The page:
Beowulf, translated by Seamus Heaney
Short Review: Heaney’s excellent translation read well, though not perfectly, by Guidall.
Long Review: You know already whether or not you want to listed to Beowulf as an audiobook. There are those of us who perk right up at the thought of listening to epic poetry read aloud, and those who go out of their way to avoid such theatrics. I, obviously, am in the former camp. I can think of nothing better to listen to than epic poetry. Frankly. I think the existence of epic poetry is one of the only arguments proving our species is worth keeping around. Beowulf matters, and I make sure to read it every few years. I’ve read multiple translations, and listened to parts of it recited by a number of poets and translators and actors. I love the epic, and I think Heaney’s translation is masterful.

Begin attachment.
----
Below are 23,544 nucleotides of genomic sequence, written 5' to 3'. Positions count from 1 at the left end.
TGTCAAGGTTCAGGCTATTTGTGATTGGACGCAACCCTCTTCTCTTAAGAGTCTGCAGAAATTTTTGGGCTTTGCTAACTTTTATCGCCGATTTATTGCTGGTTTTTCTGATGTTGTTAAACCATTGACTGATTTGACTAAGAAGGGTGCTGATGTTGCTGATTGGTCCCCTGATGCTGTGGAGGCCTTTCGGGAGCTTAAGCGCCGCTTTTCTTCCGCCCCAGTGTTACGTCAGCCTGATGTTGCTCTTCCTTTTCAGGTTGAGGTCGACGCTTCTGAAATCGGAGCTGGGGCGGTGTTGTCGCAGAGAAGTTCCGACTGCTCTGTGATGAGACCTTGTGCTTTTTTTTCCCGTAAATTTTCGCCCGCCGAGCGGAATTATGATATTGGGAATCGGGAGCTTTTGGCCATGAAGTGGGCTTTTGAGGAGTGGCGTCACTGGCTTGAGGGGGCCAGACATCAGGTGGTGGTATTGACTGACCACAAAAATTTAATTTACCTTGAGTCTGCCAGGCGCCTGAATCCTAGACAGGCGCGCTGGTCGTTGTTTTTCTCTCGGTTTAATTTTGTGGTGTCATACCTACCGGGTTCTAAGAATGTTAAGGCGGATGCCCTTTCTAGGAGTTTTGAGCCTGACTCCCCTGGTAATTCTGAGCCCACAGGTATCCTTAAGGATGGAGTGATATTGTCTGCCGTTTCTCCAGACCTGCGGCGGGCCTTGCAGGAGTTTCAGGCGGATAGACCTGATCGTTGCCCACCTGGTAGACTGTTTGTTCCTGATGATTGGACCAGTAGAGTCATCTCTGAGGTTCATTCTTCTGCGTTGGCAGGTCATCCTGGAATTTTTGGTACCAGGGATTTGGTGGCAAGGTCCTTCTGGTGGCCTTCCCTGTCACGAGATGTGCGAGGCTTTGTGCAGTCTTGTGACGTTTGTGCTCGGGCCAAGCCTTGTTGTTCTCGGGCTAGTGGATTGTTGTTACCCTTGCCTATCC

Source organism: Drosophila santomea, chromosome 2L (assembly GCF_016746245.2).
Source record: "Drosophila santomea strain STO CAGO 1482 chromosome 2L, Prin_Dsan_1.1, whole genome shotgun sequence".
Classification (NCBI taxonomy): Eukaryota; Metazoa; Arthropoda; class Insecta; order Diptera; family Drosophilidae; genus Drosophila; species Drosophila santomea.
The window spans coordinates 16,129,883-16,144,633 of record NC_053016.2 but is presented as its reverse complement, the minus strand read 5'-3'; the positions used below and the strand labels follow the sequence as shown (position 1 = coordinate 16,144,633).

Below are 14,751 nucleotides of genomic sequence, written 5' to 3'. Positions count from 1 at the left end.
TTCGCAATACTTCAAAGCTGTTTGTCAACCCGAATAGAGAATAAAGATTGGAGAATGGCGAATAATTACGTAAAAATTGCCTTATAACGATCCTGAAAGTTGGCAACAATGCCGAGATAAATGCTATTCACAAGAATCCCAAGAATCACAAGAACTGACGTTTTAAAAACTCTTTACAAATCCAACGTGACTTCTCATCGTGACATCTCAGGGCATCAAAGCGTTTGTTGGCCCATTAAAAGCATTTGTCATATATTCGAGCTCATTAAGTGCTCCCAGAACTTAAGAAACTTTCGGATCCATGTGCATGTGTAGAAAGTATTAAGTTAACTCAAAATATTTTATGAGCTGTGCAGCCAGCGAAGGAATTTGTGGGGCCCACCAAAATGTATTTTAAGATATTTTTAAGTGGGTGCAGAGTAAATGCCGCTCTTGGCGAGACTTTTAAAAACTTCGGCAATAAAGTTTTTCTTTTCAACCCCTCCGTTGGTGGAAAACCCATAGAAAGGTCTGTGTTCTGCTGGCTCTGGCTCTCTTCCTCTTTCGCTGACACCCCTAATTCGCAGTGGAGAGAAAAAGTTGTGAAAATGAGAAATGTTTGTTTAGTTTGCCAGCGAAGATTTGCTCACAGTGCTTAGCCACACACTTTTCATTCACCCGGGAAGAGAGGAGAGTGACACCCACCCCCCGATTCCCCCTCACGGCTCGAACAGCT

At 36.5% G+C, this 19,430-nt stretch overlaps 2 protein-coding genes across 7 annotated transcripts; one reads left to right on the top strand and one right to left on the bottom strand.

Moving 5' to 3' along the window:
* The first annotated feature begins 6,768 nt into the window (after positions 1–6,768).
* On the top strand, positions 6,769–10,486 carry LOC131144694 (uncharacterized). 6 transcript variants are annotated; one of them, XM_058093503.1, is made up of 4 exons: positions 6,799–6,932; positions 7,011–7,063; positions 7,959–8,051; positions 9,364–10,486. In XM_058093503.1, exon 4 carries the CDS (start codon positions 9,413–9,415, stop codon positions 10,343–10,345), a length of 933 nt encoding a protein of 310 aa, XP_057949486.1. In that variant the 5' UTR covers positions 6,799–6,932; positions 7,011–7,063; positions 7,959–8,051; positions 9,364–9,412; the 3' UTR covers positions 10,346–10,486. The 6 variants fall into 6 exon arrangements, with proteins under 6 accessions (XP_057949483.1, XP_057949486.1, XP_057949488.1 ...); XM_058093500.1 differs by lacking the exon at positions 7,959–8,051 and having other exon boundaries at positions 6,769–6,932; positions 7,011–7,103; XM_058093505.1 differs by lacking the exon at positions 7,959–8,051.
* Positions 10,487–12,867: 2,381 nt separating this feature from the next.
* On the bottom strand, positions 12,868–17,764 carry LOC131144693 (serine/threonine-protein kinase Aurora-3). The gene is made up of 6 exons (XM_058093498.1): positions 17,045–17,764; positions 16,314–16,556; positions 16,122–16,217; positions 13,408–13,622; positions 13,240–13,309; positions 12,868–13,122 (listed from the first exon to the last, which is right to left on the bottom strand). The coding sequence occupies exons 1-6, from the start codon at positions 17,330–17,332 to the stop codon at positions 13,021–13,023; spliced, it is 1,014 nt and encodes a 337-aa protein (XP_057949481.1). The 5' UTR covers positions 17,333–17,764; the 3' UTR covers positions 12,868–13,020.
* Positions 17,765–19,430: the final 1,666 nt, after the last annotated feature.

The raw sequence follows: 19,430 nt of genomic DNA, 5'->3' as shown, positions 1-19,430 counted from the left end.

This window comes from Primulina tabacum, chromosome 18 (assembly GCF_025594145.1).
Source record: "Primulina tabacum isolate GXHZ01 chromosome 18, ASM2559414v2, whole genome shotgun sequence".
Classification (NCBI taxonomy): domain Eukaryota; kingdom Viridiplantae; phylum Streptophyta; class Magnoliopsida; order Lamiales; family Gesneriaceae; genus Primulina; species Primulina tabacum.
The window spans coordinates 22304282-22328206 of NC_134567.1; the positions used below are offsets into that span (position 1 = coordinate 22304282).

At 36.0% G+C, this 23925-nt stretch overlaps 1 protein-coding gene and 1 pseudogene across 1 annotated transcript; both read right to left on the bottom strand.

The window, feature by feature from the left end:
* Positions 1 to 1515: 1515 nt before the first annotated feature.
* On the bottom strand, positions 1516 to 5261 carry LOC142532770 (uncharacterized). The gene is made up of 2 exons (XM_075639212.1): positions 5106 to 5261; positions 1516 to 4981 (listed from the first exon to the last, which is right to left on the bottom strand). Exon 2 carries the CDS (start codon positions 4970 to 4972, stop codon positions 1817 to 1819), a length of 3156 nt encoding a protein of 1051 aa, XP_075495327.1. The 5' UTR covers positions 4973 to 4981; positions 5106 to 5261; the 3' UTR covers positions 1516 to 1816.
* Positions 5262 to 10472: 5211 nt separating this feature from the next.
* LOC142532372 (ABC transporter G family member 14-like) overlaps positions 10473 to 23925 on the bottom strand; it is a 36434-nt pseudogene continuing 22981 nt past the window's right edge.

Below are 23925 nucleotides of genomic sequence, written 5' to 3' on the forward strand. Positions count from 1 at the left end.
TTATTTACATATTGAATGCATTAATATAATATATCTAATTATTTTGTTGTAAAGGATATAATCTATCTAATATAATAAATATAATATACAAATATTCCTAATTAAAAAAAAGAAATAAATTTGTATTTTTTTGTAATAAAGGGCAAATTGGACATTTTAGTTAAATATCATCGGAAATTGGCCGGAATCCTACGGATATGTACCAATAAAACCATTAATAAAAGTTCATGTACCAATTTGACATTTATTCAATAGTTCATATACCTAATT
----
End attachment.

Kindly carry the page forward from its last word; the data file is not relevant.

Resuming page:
I was sad to find that Guidall’s narration fell so flat for me. Guidall is a well-respected audio book narrator, and I expected a bit more from him. His narration is clear enough and well-paced, and his diction is good. But the words don’t sizzle in his mouth, and they should. He doesn’t declaim as a bard would. I am, perhaps, very hard to please in this particular case, but I know I’d be happier if Derek Jacobi, Philip Pullman, or Campbell Scott had read it. Still and all, it’s not bad. It’s just not as great as it should be.